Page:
Box office bid: Emirati filmmakers make their mark
With UAE films starting to make an impact on the international scene, the eyes of the wider film industry are fixed with interest on the region’s homegrown cinematic offerings. Tahira Yaqoob discusses how Emirati moviemakers are beginning to garner attention
Ten years ago there was nothing, but festivals like DIFF have led to international interest in my work
Khalid Al Mahmood, Emirati Director
The international film scene is starting to sit up and take notice of the cinematic offerings coming from Dubai. Screen International magazine recently nominated the Emirati director Khalid Al Mahmood, whose award-winning short film Sabeel was shown in Miami, Locarno in Switzerland and Berlin as one of the 10 most influential Arabs in the film world.
Al Mahmood explains that over the last few years, he has witnessed a significant progression in the Emirati filmmaking scene. He adds: “It is great to have these platforms. Ten years ago there was nothing, but festivals like Dubai International Film Festival have led to international interest in my work.”
The corridors of the eighth Dubai International Film Festival (DIFF), which ran until 14 December, bustled with eager film production students and directors taking part in workshops, while 14 Emirati films were among the 171 being screened, including the likes of Children, directed by Mohammad Fikree and Slow Death from Jamal Salim.
A decade ago there was no film industry in the UAE other than a handful of filmmakers creating shorts, fuelled by passion and savings from their own pockets. With no sponsorship, a limited pool of actors and a lack of experienced crew, most would-be directors had to fund themselves. The first feature length film was the Arabic movie Abr Sabeel in 1989 but it was another 16 years before the first commercially released film, The Dream, was made.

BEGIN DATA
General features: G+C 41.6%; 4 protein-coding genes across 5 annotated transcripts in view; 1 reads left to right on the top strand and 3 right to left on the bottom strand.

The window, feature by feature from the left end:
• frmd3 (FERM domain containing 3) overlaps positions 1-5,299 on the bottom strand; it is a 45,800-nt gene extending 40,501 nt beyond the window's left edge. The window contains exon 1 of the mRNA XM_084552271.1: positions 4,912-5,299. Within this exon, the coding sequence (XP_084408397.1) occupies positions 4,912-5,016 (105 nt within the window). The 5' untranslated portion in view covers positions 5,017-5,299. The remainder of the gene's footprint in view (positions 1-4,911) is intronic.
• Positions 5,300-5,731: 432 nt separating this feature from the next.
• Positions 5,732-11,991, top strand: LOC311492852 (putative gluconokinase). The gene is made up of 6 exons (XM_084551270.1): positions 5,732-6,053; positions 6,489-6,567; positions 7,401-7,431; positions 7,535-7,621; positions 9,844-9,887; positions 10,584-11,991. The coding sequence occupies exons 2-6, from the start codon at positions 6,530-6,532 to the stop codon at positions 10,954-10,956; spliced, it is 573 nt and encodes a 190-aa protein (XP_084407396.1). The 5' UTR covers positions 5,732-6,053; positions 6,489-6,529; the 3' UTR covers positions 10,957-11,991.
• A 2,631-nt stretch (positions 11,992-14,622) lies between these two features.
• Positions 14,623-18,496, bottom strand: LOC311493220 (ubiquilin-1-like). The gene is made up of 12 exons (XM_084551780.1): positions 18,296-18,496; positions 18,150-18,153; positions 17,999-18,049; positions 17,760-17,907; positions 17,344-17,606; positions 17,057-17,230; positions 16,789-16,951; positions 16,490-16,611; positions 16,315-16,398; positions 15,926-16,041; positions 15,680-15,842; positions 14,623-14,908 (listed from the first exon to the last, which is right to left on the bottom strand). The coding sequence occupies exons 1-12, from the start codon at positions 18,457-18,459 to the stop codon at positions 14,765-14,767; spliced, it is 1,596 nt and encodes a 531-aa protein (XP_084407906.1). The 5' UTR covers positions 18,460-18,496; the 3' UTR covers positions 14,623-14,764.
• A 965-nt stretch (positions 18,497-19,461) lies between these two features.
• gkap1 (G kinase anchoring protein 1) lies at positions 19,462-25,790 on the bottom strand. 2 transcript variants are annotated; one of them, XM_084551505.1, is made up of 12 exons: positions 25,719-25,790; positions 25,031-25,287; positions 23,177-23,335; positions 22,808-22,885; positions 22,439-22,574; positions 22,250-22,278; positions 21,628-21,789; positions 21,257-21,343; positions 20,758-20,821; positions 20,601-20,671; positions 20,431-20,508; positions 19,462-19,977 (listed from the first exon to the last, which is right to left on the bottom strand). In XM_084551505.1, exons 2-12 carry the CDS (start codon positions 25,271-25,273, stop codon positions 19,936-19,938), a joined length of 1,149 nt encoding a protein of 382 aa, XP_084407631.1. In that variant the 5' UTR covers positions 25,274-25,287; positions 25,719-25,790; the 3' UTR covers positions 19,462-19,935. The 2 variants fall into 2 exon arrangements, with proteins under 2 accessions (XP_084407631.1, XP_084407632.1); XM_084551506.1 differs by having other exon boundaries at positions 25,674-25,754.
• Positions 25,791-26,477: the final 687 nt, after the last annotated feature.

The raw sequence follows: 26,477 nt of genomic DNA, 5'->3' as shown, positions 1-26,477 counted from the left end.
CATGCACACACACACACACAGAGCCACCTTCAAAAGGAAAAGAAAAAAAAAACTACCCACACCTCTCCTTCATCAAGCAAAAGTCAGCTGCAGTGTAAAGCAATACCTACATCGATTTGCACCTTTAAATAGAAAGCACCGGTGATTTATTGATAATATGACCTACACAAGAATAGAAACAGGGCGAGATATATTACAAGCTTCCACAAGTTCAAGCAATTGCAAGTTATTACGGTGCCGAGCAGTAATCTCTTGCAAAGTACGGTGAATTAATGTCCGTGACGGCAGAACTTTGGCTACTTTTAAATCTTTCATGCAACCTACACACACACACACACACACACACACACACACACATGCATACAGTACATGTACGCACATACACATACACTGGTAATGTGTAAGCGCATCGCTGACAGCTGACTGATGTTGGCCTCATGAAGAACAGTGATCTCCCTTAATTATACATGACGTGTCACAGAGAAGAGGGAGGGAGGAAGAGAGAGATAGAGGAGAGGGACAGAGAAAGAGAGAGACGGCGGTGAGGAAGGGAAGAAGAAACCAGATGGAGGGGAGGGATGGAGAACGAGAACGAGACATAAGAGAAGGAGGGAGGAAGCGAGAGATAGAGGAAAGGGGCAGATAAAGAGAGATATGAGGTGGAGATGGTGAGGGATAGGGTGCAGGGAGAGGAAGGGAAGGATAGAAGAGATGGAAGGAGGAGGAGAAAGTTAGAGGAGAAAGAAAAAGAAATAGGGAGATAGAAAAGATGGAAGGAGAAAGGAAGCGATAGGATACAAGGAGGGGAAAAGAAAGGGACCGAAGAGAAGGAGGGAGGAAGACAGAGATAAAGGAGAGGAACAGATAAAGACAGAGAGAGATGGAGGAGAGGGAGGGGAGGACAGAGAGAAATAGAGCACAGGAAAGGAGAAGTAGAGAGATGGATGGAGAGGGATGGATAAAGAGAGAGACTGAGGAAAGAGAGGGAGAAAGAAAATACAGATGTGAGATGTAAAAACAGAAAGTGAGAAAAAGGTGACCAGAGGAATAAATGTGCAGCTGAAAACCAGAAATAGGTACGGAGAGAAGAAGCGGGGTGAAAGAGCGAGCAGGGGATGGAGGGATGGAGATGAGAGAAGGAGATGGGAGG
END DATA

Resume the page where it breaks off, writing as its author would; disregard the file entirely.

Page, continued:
Budding filmmakers now have access to funds via the Emirates Foundation, set up to nurture young talent in the arts, and Image Nation. The latter, which co-funded the Hollywood hit movies The Help and Contagion, also recently released Sea Shadow, a coming-of-age tale set in the UAE and directed by Emirati Nawaf Al Janahi.
Its next project, Djinn, marks the fruition of burgeoning relationships between the Emirates and Hollywood. The supernatural thriller coming out in January is set in the UAE and was headed by Tobe Hooper, the director of Texas Chainsaw Massacre.
But there is still a long way to go. Neither Sea Shadow nor City of Life, the US$5m debut feature film from Emirati director Ali Mostafa premiered at DIFF two years ago, have secured international distribution deals yet. Mohammed Al Mubarak, the chairman of Image Nation, says it will take between 10 and 15 years to build a credible film industry in the country, capable of delivering five films a year.
“The market here is still quite immature and the national film industry is non-existent but there are a lot of great ideas and huge potential,” he adds.
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